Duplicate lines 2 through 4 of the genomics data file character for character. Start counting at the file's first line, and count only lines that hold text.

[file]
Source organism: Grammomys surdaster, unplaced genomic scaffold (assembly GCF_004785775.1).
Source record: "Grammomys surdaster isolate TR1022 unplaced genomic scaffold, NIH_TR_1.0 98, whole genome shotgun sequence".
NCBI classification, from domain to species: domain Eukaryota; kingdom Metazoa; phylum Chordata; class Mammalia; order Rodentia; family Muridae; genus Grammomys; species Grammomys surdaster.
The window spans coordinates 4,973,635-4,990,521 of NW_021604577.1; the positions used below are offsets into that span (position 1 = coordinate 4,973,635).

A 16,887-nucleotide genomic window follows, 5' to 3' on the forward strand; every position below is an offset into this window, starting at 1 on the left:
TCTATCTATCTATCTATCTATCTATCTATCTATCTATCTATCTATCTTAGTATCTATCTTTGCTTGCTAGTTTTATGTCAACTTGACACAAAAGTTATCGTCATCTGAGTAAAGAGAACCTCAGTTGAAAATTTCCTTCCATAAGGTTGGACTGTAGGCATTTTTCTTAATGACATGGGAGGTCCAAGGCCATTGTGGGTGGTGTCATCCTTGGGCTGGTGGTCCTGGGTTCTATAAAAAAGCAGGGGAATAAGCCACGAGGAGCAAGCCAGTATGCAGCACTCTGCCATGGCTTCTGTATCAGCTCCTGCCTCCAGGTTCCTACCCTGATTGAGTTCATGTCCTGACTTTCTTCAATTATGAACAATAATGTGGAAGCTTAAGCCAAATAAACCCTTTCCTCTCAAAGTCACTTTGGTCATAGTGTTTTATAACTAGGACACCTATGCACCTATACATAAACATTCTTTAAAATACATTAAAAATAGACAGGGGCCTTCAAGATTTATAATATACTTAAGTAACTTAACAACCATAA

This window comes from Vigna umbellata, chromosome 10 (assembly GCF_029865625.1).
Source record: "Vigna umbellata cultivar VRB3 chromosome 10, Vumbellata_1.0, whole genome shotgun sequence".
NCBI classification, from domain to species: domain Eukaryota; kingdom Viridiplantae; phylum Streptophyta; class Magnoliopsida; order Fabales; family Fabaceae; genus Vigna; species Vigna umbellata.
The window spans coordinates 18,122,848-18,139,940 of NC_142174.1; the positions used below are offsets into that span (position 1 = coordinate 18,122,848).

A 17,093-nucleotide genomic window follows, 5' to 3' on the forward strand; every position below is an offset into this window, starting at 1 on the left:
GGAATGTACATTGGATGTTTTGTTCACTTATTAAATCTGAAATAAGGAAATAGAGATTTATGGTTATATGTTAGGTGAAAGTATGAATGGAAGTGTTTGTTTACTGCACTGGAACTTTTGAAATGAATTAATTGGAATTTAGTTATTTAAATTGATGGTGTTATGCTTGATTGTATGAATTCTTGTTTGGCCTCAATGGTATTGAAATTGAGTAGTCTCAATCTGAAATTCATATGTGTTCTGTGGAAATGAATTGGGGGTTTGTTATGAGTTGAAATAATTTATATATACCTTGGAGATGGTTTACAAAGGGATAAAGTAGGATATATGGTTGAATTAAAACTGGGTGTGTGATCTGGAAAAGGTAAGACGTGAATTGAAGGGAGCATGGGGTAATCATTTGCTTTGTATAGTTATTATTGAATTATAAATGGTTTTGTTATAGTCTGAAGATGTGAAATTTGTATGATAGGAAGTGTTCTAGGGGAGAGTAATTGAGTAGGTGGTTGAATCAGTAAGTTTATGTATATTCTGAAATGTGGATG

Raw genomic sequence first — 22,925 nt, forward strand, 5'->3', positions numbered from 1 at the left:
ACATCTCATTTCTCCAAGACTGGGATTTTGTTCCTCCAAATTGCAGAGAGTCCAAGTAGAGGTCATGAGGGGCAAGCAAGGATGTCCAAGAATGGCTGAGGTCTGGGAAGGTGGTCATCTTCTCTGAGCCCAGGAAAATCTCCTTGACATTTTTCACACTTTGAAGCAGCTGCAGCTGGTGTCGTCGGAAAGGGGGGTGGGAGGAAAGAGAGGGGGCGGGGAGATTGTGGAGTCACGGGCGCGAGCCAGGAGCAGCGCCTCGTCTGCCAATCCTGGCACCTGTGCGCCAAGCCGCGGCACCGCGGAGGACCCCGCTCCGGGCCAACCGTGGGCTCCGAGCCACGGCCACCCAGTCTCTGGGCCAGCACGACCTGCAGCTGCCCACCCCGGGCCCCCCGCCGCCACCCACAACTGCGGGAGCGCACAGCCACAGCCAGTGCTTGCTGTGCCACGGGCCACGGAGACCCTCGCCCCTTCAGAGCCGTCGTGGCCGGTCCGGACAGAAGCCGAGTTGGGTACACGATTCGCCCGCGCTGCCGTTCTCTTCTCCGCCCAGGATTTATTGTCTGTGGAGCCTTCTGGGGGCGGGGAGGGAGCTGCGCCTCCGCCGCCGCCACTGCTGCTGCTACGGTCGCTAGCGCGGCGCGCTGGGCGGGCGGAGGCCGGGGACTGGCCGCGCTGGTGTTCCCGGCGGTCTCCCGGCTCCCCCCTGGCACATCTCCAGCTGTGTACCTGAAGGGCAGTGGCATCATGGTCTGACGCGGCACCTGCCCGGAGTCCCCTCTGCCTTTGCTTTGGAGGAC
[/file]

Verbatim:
Source record: "Grammomys surdaster isolate TR1022 unplaced genomic scaffold, NIH_TR_1.0 98, whole genome shotgun sequence".
NCBI classification, from domain to species: domain Eukaryota; kingdom Metazoa; phylum Chordata; class Mammalia; order Rodentia; family Muridae; genus Grammomys; species Grammomys surdaster.
The window spans coordinates 4,973,635-4,990,521 of NW_021604577.1; the positions used below are offsets into that span (position 1 = coordinate 4,973,635).